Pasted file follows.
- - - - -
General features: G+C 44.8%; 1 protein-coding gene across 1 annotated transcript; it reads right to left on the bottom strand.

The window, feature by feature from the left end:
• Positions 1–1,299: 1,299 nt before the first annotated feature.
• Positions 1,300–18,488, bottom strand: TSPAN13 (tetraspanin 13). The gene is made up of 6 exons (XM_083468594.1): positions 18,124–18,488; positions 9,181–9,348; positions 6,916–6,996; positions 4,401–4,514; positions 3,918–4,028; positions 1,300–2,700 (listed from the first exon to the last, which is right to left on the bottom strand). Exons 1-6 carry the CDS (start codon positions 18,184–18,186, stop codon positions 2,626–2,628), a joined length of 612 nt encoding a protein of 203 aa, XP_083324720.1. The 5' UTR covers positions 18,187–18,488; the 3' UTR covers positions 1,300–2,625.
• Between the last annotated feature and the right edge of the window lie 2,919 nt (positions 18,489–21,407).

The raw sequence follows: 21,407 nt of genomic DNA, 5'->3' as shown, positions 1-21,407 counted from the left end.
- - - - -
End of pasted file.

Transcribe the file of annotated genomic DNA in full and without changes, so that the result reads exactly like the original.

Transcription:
General features: G+C 44.8%; 1 protein-coding gene across 1 annotated transcript; it reads right to left on the bottom strand.

The window, feature by feature from the left end:
• Positions 1–1,299: 1,299 nt before the first annotated feature.
• Positions 1,300–18,488, bottom strand: TSPAN13 (tetraspanin 13). The gene is made up of 6 exons (XM_083468594.1): positions 18,124–18,488; positions 9,181–9,348; positions 6,916–6,996; positions 4,401–4,514; positions 3,918–4,028; positions 1,300–2,700 (listed from the first exon to the last, which is right to left on the bottom strand). Exons 1-6 carry the CDS (start codon positions 18,184–18,186, stop codon positions 2,626–2,628), a joined length of 612 nt encoding a protein of 203 aa, XP_083324720.1. The 5' UTR covers positions 18,187–18,488; the 3' UTR covers positions 1,300–2,625.
• Between the last annotated feature and the right edge of the window lie 2,919 nt (positions 18,489–21,407).

The raw sequence follows: 21,407 nt of genomic DNA, 5'->3' as shown, positions 1-21,407 counted from the left end.